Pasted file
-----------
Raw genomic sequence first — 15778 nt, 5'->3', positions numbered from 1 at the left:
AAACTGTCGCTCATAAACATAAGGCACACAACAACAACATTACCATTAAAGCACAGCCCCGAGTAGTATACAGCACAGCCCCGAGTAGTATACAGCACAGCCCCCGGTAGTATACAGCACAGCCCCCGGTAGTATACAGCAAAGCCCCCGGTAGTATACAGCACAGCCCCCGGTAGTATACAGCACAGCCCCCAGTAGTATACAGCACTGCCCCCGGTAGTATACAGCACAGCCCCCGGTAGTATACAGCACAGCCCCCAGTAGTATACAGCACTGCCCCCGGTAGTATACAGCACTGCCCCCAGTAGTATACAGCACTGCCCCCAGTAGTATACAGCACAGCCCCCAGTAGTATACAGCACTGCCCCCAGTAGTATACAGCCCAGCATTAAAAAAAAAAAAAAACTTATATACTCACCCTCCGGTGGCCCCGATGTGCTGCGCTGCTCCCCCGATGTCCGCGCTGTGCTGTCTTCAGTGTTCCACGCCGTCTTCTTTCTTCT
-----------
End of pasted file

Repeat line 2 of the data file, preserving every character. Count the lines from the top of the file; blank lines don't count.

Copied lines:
AAACTGTCGCTCATAAACATAAGGCACACAACAACAACATTACCATTAAAGCACAGCCCCGAGTAGTATACAGCACAGCCCCGAGTAGTATACAGCACAGCCCCCGGTAGTATACAGCACAGCCCCCGGTAGTATACAGCAAAGCCCCCGGTAGTATACAGCACAGCCCCCGGTAGTATACAGCACAGCCCCCAGTAGTATACAGCACTGCCCCCGGTAGTATACAGCACAGCCCCCGGTAGTATACAGCACAGCCCCCAGTAGTATACAGCACTGCCCCCGGTAGTATACAGCACTGCCCCCAGTAGTATACAGCACTGCCCCCAGTAGTATACAGCACAGCCCCCAGTAGTATACAGCACTGCCCCCAGTAGTATACAGCCCAGCATTAAAAAAAAAAAAAAACTTATATACTCACCCTCCGGTGGCCCCGATGTGCTGCGCTGCTCCCCCGATGTCCGCGCTGTGCTGTCTTCAGTGTTCCACGCCGTCTTCTTTCTTCT